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Density Zoning and Class Segregation in U.S. Metropolitan Areas

36 Pages Posted: 31 Dec 2008 Last revised: 5 Jun 2014

Jonathan T. Rothwell

Gallup; George Washington University Institute of Public Policy

Douglas S. Massey

Princeton University - Department of Sociology

Date Written: December 31, 2008

Abstract

Objectives. Socioeconomic segregation rose substantially in U.S. cities during the final decades of the 20th century and we argue zoning regulations are an important cause for this increase. Methods. We measure neighborhood economic segregation using the Gini Coefficient for neighborhood income inequality and the poor-affluent exposure index. These outcomes are regressed on an index of density zoning developed from the work of Pendall for 50 U.S. metropolitan areas, while controlling for other metropolitan characteristics likely to affect urban housing markets and class segregation. Results. For both 2000 and changes from 1990 to 2000, OLS estimates reveal a strong relationship between density zoning and income segregation, and replication using 2SLS suggests that the relationship is causal. We also show that zoning is associated with higher inter-jurisdictional inequality. Conclusions. Metropolitan areas with suburbs that restrict the density of residential construction are more segregated on the basis of income than those with more permissive density zoning regimes. This arrangement perpetuates and exacerbates racial and class inequality in the United States.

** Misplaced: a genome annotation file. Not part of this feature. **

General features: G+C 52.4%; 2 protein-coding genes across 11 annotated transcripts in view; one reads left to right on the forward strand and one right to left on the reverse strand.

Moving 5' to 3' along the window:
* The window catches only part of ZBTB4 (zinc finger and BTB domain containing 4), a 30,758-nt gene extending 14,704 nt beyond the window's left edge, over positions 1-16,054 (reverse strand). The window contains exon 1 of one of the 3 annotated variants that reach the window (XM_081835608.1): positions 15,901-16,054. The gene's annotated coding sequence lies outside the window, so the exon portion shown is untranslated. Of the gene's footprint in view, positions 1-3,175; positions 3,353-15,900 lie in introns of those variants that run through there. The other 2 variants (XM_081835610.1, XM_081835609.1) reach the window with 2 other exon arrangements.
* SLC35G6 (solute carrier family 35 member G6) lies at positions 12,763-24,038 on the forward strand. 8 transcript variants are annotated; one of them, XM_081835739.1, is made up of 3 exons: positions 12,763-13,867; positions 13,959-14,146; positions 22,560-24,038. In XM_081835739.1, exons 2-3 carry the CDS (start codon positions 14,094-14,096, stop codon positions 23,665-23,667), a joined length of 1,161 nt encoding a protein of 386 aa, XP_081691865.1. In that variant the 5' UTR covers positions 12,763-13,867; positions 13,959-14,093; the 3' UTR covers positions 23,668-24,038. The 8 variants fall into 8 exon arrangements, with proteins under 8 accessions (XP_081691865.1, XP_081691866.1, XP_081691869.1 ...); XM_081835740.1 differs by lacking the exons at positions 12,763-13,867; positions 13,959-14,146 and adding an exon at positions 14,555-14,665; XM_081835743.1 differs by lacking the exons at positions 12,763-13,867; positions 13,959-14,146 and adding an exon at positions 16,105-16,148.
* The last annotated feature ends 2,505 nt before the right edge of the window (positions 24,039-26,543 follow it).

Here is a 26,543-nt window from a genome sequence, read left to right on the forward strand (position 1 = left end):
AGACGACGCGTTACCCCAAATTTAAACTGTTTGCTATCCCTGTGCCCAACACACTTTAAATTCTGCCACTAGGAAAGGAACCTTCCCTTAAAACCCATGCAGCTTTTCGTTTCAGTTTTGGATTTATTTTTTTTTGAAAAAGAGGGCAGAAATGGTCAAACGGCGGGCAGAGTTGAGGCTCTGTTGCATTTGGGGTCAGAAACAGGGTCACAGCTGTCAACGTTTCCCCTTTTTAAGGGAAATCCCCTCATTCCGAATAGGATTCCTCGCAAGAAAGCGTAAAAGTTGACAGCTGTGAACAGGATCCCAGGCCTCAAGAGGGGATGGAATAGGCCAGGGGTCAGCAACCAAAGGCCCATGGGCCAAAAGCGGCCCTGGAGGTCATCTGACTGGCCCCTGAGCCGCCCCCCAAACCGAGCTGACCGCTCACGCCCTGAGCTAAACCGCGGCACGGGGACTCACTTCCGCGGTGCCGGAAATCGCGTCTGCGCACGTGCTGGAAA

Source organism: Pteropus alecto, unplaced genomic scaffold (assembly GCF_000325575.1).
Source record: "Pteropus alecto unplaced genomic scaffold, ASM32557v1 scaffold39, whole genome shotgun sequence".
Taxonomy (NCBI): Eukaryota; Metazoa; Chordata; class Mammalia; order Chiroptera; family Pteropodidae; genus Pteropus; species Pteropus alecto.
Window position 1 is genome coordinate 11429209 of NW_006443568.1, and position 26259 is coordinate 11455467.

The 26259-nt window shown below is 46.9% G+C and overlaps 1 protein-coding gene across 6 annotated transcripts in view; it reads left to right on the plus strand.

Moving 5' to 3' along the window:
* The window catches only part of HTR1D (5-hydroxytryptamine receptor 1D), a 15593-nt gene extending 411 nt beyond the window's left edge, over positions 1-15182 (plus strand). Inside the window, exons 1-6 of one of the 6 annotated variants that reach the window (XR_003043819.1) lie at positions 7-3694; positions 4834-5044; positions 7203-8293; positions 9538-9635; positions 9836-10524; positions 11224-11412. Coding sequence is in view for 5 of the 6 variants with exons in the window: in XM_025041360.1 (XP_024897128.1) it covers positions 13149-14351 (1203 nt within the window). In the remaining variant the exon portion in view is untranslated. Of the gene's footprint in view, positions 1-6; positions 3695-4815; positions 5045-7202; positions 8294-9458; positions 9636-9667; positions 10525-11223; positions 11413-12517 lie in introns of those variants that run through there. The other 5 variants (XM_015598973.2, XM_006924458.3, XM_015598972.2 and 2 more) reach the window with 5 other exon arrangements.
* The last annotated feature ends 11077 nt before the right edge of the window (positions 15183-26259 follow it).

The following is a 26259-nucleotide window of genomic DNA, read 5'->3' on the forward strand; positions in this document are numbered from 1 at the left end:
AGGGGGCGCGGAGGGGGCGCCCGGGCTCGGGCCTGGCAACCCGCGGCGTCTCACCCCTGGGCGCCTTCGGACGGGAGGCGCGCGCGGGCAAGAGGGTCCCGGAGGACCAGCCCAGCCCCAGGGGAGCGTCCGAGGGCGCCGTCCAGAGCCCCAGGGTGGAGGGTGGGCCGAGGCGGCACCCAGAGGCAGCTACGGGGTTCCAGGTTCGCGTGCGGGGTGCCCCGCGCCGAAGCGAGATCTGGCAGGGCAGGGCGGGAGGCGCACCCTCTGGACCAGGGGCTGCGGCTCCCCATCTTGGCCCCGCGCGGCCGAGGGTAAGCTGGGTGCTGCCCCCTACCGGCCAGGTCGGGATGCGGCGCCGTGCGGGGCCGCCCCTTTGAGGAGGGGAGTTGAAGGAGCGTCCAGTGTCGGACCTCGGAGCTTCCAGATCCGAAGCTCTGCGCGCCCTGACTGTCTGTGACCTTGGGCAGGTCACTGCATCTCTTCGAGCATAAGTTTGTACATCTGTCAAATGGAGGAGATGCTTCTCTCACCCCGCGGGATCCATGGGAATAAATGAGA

Keywords: inequality, land regulation, segregation, zoning

JEL Classification: R00, R14, R52, I3

Suggested Citation

Rothwell, Jonathan T. and Massey, Douglas S., Density Zoning and Class Segregation in U.S. Metropolitan Areas (December 31, 2008). Available at SSRN: https://ssrn.com/abstract=1322128 or http://dx.doi.org/10.2139/ssrn.1322128

Jonathan T. Rothwell (Contact Author)

Gallup ( email )

901 F St NW
Washington, DC 20004
United States

George Washington University Institute of Public Policy ( email )

2121 I Street NW
Washington, DC 20052
United States

Douglas S. Massey

Princeton University - Department of Sociology ( email )

Princeton, NJ
United States

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